The other day I met a lady who reminded me of me.
She stood in front of me, shaking, scared, hyperventilating, trying to speak through a stream of tears and fear. She wanted help, but she didn’t have anyone to turn to.
Something small, probably trivial to you or any other onlooker, had made her think all of the worst things in the world were happening to her at once.
She was terrified.
And my heart imploded.
Because she is me.
I know that fear. It follows me round too. A sickening dread, as if something terrible is about to happen and there is no way I will be able to stop it. Except there isn’t anything bad going to happen. Or if there is, it is something that to most people is so small and insignificant, something that can be rationalised and a likely outcome can be guessed. Something mundane and everyday.
Or if there is no fear there is a niggly doubt. A little gremliny thought that nibbles and worms its way around my head, goading me. Something I can’t put my finger on, although I do my best searching my mind for what it could be. On good days, when my medication (yes that’s right, I have medication, lucky me!) is working the daemons fade, the dementors shrink and I can smile. My sense of humour, my ‘patronus’, can ward off the darkness and keep the anxiety at bay.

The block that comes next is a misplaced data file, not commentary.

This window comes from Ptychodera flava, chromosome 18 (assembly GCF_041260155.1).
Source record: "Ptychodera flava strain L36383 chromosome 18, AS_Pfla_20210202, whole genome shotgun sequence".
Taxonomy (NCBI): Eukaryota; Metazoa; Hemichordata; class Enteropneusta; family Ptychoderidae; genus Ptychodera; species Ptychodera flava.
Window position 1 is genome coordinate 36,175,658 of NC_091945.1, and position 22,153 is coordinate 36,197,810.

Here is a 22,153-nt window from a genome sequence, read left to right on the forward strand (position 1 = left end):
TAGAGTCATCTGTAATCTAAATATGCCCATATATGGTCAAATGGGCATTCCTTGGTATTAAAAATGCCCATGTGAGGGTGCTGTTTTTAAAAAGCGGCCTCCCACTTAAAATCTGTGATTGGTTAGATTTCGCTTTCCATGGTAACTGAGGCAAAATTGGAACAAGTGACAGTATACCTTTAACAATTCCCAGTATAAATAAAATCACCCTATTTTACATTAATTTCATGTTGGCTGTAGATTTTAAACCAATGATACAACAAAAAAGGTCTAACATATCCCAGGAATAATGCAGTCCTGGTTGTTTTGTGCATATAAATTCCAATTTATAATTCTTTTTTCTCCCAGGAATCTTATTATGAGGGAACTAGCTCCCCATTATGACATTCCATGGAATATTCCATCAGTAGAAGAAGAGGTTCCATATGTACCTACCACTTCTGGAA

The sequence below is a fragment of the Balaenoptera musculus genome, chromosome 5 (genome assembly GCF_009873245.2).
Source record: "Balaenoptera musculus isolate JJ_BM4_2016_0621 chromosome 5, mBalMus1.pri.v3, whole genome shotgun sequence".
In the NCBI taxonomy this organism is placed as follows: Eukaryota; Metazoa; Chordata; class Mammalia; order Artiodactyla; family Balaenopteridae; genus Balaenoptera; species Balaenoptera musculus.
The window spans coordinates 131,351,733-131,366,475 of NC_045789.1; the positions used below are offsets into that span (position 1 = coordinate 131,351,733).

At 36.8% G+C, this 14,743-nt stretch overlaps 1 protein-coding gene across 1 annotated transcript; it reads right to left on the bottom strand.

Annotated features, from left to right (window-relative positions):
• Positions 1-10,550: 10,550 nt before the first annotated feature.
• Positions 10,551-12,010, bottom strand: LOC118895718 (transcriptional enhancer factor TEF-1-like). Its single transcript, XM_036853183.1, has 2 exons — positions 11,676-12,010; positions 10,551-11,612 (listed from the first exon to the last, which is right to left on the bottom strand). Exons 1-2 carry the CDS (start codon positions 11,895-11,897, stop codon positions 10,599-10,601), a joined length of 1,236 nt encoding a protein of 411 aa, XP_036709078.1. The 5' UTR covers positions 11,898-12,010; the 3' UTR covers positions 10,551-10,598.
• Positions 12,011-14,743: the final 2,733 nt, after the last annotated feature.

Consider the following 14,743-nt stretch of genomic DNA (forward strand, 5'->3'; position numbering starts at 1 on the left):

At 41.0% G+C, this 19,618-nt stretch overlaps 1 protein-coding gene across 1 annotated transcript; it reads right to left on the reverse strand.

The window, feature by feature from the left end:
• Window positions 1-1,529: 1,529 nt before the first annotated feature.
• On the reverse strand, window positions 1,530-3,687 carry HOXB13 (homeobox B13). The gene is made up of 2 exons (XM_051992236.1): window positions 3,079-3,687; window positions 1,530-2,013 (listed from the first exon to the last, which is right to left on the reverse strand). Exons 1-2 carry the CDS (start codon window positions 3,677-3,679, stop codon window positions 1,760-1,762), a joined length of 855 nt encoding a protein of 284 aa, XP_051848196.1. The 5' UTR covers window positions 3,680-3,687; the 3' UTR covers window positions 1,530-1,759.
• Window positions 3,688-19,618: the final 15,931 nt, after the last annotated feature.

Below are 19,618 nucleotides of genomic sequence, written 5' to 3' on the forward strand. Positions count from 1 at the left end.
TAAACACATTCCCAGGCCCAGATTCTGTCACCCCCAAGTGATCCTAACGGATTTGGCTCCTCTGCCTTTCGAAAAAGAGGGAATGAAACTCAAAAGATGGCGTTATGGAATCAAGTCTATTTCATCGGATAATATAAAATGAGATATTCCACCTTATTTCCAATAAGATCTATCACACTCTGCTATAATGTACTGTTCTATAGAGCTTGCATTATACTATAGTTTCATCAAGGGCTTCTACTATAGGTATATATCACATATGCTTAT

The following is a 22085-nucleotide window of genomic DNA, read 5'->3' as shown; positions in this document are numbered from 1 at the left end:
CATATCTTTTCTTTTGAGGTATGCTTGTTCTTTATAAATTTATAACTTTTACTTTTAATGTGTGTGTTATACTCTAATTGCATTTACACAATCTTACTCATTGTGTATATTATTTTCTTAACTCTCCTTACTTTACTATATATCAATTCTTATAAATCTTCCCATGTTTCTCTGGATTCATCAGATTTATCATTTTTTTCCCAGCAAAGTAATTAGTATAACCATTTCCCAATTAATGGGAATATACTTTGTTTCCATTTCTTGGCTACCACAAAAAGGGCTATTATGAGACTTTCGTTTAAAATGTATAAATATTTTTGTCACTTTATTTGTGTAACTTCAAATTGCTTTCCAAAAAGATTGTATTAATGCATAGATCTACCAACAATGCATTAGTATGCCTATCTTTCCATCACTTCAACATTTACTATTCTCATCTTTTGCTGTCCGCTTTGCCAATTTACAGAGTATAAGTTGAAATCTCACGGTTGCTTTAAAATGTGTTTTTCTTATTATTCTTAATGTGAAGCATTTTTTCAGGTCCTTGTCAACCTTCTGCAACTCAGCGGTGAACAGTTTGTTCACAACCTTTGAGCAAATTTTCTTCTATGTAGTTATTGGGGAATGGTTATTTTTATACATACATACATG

On bad days, throwaway comments or gentle teasing by others will hit me like daggers,stabbing at my insecurities. For most people, these comments would slide over their head like rain off a ducks back. But the lady and me, we aren’t like ‘most’ people. We are one of the ‘1 in 4’ mental health statistic that you might have heard about. Mental health practitioners (and society in general) like labels. My particular labels are ‘General Anxiety Disorder’ and ‘Depression’. I could probably have a small sticky label with Obsessive Compulsive Disorder too, but that one isn’t official yet.
I don’t like labels. Labels define, pigeonhole and box people in. My problems are not well defined shades of black and white. They are grey. But society likes labels. They like to know what they are dealing with. They like to be able to categorise, and separate ‘normal’ from ‘not normal’. I guess to most , the lady and I would fall into ‘not normal’. I can’t speak for her, but I can speak for me, and I’m ok with that. I don’t want to be normal. But I don’t want to be ‘crazy’ either.
‘Crazy’ is how other people saw the lady. ‘She’s acting weird’ they said ‘She’s crazy’. No, I tried to explain. She has anxiety. Her brain works differently to yours, and she is scared. She thinks the worst thing is happening. She might even think she is going to die. You need to reassure her. You need to calm her. You don’t need pity her. You don’t need to be afraid of her. Talk to her normally,don’t roll your eyes or snigger behind her back. Don’t say she is being silly, however silly or small or pointless you think her fear is. To her it is real. And that is all that matters.